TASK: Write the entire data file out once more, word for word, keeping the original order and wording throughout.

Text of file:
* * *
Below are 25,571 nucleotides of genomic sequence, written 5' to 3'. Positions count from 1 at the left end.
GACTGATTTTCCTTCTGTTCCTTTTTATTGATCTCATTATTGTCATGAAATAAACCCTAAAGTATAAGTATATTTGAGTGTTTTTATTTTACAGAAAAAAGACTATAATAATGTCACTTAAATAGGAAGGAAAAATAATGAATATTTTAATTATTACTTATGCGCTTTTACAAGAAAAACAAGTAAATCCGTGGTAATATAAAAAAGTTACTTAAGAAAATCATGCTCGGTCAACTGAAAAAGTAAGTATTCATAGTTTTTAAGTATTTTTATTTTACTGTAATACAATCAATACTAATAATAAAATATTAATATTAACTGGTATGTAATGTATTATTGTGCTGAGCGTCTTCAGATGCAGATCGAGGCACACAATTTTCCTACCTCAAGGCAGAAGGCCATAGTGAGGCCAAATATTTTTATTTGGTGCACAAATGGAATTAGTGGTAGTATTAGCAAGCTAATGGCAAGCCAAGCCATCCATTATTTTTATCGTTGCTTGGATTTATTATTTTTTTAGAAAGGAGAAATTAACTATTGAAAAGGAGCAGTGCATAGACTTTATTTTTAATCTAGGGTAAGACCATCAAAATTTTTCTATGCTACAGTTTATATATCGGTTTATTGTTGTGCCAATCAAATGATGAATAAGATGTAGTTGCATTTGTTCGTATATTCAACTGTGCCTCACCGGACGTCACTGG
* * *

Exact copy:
Below are 25,571 nucleotides of genomic sequence, written 5' to 3'. Positions count from 1 at the left end.
GACTGATTTTCCTTCTGTTCCTTTTTATTGATCTCATTATTGTCATGAAATAAACCCTAAAGTATAAGTATATTTGAGTGTTTTTATTTTACAGAAAAAAGACTATAATAATGTCACTTAAATAGGAAGGAAAAATAATGAATATTTTAATTATTACTTATGCGCTTTTACAAGAAAAACAAGTAAATCCGTGGTAATATAAAAAAGTTACTTAAGAAAATCATGCTCGGTCAACTGAAAAAGTAAGTATTCATAGTTTTTAAGTATTTTTATTTTACTGTAATACAATCAATACTAATAATAAAATATTAATATTAACTGGTATGTAATGTATTATTGTGCTGAGCGTCTTCAGATGCAGATCGAGGCACACAATTTTCCTACCTCAAGGCAGAAGGCCATAGTGAGGCCAAATATTTTTATTTGGTGCACAAATGGAATTAGTGGTAGTATTAGCAAGCTAATGGCAAGCCAAGCCATCCATTATTTTTATCGTTGCTTGGATTTATTATTTTTTTAGAAAGGAGAAATTAACTATTGAAAAGGAGCAGTGCATAGACTTTATTTTTAATCTAGGGTAAGACCATCAAAATTTTTCTATGCTACAGTTTATATATCGGTTTATTGTTGTGCCAATCAAATGATGAATAAGATGTAGTTGCATTTGTTCGTATATTCAACTGTGCCTCACCGGACGTCACTGG